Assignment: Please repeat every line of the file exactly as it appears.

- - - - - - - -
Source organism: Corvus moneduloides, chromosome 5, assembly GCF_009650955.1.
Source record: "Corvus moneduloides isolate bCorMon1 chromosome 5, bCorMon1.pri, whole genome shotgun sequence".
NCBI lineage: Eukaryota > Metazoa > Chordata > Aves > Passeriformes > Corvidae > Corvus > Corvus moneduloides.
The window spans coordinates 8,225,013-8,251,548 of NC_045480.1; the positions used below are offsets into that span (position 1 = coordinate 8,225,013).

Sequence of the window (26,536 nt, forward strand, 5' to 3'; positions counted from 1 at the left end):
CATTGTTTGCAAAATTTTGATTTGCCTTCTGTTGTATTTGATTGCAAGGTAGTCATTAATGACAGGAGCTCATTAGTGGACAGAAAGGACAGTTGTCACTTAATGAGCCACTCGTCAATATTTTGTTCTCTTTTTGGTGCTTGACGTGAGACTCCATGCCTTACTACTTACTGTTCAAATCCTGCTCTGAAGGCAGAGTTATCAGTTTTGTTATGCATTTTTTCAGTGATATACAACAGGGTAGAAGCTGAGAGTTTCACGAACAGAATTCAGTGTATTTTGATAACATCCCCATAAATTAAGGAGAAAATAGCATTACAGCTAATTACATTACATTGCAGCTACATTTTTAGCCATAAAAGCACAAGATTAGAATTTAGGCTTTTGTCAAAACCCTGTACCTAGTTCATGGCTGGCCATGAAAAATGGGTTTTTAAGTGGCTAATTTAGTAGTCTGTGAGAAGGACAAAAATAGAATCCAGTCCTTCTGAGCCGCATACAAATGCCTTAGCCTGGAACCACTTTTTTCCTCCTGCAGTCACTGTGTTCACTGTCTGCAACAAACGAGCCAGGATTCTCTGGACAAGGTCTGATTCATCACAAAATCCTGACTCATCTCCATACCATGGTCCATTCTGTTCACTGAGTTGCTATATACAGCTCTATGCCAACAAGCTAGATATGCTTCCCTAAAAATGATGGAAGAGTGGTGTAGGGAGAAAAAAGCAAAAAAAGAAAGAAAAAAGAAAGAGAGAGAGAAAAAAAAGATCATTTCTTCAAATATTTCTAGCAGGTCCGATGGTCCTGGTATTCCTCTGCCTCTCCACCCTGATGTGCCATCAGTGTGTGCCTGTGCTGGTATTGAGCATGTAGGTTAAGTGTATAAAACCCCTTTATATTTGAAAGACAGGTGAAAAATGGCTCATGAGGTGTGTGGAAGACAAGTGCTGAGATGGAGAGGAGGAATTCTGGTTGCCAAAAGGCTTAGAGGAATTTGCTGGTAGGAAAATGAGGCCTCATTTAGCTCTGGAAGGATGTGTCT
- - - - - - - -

Source organism: Corvus moneduloides, chromosome 5, assembly GCF_009650955.1.
Source record: "Corvus moneduloides isolate bCorMon1 chromosome 5, bCorMon1.pri, whole genome shotgun sequence".
NCBI lineage: Eukaryota > Metazoa > Chordata > Aves > Passeriformes > Corvidae > Corvus > Corvus moneduloides.
The window spans coordinates 8,225,013-8,251,548 of NC_045480.1; the positions used below are offsets into that span (position 1 = coordinate 8,225,013).

Sequence of the window (26,536 nt, forward strand, 5' to 3'; positions counted from 1 at the left end):
CATTGTTTGCAAAATTTTGATTTGCCTTCTGTTGTATTTGATTGCAAGGTAGTCATTAATGACAGGAGCTCATTAGTGGACAGAAAGGACAGTTGTCACTTAATGAGCCACTCGTCAATATTTTGTTCTCTTTTTGGTGCTTGACGTGAGACTCCATGCCTTACTACTTACTGTTCAAATCCTGCTCTGAAGGCAGAGTTATCAGTTTTGTTATGCATTTTTTCAGTGATATACAACAGGGTAGAAGCTGAGAGTTTCACGAACAGAATTCAGTGTATTTTGATAACATCCCCATAAATTAAGGAGAAAATAGCATTACAGCTAATTACATTACATTGCAGCTACATTTTTAGCCATAAAAGCACAAGATTAGAATTTAGGCTTTTGTCAAAACCCTGTACCTAGTTCATGGCTGGCCATGAAAAATGGGTTTTTAAGTGGCTAATTTAGTAGTCTGTGAGAAGGACAAAAATAGAATCCAGTCCTTCTGAGCCGCATACAAATGCCTTAGCCTGGAACCACTTTTTTCCTCCTGCAGTCACTGTGTTCACTGTCTGCAACAAACGAGCCAGGATTCTCTGGACAAGGTCTGATTCATCACAAAATCCTGACTCATCTCCATACCATGGTCCATTCTGTTCACTGAGTTGCTATATACAGCTCTATGCCAACAAGCTAGATATGCTTCCCTAAAAATGATGGAAGAGTGGTGTAGGGAGAAAAAAGCAAAAAAAGAAAGAAAAAAGAAAGAGAGAGAGAAAAAAAAGATCATTTCTTCAAATATTTCTAGCAGGTCCGATGGTCCTGGTATTCCTCTGCCTCTCCACCCTGATGTGCCATCAGTGTGTGCCTGTGCTGGTATTGAGCATGTAGGTTAAGTGTATAAAACCCCTTTATATTTGAAAGACAGGTGAAAAATGGCTCATGAGGTGTGTGGAAGACAAGTGCTGAGATGGAGAGGAGGAATTCTGGTTGCCAAAAGGCTTAGAGGAATTTGCTGGTAGGAAAATGAGGCCTCATTTAGCTCTGGAAGGATGTGTCT